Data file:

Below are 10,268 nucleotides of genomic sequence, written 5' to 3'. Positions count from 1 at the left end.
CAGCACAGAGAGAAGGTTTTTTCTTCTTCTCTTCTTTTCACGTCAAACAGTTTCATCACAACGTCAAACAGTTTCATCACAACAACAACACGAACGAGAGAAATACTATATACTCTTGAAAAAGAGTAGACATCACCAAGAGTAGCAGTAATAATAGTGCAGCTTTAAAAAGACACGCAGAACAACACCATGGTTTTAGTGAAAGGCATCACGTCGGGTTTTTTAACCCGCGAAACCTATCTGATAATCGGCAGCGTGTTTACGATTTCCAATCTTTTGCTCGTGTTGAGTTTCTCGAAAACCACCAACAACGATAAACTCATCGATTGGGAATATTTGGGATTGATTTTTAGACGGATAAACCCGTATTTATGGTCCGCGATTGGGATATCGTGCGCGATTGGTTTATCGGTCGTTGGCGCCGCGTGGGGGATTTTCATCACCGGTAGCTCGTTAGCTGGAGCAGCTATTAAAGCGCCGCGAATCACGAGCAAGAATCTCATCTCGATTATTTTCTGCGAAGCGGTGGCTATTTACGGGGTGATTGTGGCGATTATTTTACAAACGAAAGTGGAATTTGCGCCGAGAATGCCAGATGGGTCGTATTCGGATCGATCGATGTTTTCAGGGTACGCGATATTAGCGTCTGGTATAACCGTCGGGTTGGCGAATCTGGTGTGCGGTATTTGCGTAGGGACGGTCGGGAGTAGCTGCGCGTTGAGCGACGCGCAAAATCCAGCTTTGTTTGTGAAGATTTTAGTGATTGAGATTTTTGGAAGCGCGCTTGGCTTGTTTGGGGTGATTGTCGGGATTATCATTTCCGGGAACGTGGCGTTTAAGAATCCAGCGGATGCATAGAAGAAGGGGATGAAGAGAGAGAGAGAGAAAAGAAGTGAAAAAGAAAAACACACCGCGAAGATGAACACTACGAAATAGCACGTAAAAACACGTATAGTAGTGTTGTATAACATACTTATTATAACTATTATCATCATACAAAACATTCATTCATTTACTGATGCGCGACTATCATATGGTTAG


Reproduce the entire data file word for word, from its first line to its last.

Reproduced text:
Below are 10,268 nucleotides of genomic sequence, written 5' to 3'. Positions count from 1 at the left end.
CAGCACAGAGAGAAGGTTTTTTCTTCTTCTCTTCTTTTCACGTCAAACAGTTTCATCACAACGTCAAACAGTTTCATCACAACAACAACACGAACGAGAGAAATACTATATACTCTTGAAAAAGAGTAGACATCACCAAGAGTAGCAGTAATAATAGTGCAGCTTTAAAAAGACACGCAGAACAACACCATGGTTTTAGTGAAAGGCATCACGTCGGGTTTTTTAACCCGCGAAACCTATCTGATAATCGGCAGCGTGTTTACGATTTCCAATCTTTTGCTCGTGTTGAGTTTCTCGAAAACCACCAACAACGATAAACTCATCGATTGGGAATATTTGGGATTGATTTTTAGACGGATAAACCCGTATTTATGGTCCGCGATTGGGATATCGTGCGCGATTGGTTTATCGGTCGTTGGCGCCGCGTGGGGGATTTTCATCACCGGTAGCTCGTTAGCTGGAGCAGCTATTAAAGCGCCGCGAATCACGAGCAAGAATCTCATCTCGATTATTTTCTGCGAAGCGGTGGCTATTTACGGGGTGATTGTGGCGATTATTTTACAAACGAAAGTGGAATTTGCGCCGAGAATGCCAGATGGGTCGTATTCGGATCGATCGATGTTTTCAGGGTACGCGATATTAGCGTCTGGTATAACCGTCGGGTTGGCGAATCTGGTGTGCGGTATTTGCGTAGGGACGGTCGGGAGTAGCTGCGCGTTGAGCGACGCGCAAAATCCAGCTTTGTTTGTGAAGATTTTAGTGATTGAGATTTTTGGAAGCGCGCTTGGCTTGTTTGGGGTGATTGTCGGGATTATCATTTCCGGGAACGTGGCGTTTAAGAATCCAGCGGATGCATAGAAGAAGGGGATGAAGAGAGAGAGAGAGAAAAGAAGTGAAAAAGAAAAACACACCGCGAAGATGAACACTACGAAATAGCACGTAAAAACACGTATAGTAGTGTTGTATAACATACTTATTATAACTATTATCATCATACAAAACATTCATTCATTTACTGATGCGCGACTATCATATGGTTAG